How to do chaos engineering effectively
When I ask Fornaciari how engineering teams and businesses can do chaos engineering well he emphasizes the importance of starting with a hypothesis: “You need to have a hypothesis that you’re trying to prove.Throwing random chaos at something is fine – it’ll sort of surface some of the unknown unknowns for you. But really having a hypothesis that you’re trying to prove is the best way to get value out of this [chaos engineering].”
If you’re going to take a scientific approach to testing your infrastructure using ‘chaos experiments’, managing scale is also incredibly important. Don’t run before you can walk is the message. “Keep it very small initially, then you start to grow the blast radius. You definitely want to make sure that you’re starting off with the smallest modicum that you can.”
Given the potential dangers of throwing metaphorical gremlins into your system, starting where your comfortable makes a lot of sense. “Start in staging, start where your comfortable, build your confidence. Make sure your system behaves well in front of non-customer facing traffic before you go out to the world.”
That said, Gremlin have had “some pretty bold customers” who go straight ahead and start running chaos experiments in production. “That was cool. It’s a little scary, but they were confident and they’ve been using Gremlin as part of their system ever since.”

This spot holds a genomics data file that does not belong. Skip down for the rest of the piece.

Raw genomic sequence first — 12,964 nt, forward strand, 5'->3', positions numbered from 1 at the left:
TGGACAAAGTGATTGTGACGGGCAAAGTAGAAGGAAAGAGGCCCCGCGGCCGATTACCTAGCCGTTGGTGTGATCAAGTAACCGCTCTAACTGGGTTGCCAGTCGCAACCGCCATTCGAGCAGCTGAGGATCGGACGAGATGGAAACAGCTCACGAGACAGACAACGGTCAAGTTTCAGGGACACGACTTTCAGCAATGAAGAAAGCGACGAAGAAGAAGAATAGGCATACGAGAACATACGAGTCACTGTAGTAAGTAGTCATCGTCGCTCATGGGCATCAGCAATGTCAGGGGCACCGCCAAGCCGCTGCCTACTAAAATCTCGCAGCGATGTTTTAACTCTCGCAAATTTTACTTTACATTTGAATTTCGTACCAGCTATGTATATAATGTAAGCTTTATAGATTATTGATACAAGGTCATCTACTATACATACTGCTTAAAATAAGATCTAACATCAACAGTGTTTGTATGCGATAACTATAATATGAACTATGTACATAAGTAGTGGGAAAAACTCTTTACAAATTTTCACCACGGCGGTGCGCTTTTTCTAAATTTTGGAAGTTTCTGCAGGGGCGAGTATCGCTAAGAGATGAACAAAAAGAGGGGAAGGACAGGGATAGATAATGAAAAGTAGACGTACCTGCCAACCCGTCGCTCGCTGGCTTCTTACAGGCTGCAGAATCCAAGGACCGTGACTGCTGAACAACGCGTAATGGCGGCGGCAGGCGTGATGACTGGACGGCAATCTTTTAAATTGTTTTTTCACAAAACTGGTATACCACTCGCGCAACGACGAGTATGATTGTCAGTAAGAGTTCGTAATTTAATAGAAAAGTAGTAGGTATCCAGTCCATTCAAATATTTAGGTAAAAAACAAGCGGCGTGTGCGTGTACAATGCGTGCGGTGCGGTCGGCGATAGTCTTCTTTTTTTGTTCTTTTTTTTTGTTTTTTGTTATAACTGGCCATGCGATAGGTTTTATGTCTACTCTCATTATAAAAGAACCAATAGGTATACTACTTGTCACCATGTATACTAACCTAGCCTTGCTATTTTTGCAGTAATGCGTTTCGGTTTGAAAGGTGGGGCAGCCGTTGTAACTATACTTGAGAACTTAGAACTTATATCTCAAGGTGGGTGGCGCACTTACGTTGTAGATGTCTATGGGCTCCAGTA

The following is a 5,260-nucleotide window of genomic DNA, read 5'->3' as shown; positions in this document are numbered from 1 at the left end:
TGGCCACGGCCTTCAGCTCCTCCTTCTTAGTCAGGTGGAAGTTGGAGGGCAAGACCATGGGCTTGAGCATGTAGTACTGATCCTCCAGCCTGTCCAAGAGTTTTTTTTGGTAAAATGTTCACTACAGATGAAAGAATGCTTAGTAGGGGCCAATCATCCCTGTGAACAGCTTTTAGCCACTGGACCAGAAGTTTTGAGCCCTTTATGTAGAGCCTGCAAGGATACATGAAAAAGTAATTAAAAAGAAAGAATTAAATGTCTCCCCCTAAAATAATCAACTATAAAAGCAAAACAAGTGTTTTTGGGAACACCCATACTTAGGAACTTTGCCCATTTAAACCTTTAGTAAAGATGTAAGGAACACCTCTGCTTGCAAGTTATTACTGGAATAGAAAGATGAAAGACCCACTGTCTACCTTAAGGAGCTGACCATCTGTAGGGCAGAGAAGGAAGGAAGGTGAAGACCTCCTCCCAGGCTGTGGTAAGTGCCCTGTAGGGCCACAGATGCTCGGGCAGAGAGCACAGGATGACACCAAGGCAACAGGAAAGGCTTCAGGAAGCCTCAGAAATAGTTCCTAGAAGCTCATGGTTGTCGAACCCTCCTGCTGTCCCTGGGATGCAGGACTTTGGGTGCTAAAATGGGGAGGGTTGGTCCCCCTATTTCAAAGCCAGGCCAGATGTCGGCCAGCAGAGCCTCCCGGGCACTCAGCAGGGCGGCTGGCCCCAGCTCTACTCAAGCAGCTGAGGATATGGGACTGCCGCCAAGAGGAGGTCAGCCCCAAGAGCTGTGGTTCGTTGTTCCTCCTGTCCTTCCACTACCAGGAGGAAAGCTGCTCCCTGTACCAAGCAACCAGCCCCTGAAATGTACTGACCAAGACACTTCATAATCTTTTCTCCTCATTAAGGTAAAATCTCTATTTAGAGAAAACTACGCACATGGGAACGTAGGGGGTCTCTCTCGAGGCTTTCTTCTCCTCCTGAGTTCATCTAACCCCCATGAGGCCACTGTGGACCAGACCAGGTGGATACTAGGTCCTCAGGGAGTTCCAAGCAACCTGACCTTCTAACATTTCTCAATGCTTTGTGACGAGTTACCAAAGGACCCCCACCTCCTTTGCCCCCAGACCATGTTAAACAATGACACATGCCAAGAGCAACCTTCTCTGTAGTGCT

Chaos engineering requires confidence and control
Ultimately, if chaos engineering is going to take off – as Fornaciari believes it will – engineers will need to be incredibly confident. That’s true on a number of levels. You need confidence that you’ll be able to handle a range of experiments and deploy them wisely. But you’ll also need confidence that you can manage the expectations of those in senior management.
It’s not hard to see the value of chaos engineering. As Fornaciari says “if you prevent one outage one time, you’ve saved that money to pay for the tool to make sure it doesn’t happen again.” But it might be hard to find time for it. It might be hard to get buy in and investment in the tools you need to do it.
Gremlin are certainly going to play an important part in helping engineers do that. But one of its biggest challenges – and perhaps one of its most noble missions too – is transforming a culture where people don’t really appreciate ‘pager pain’. If Fornaciari and Gremlin can help solve that, good luck to them.
You can follow Matt Fornaciari on Twitter: @callmeforni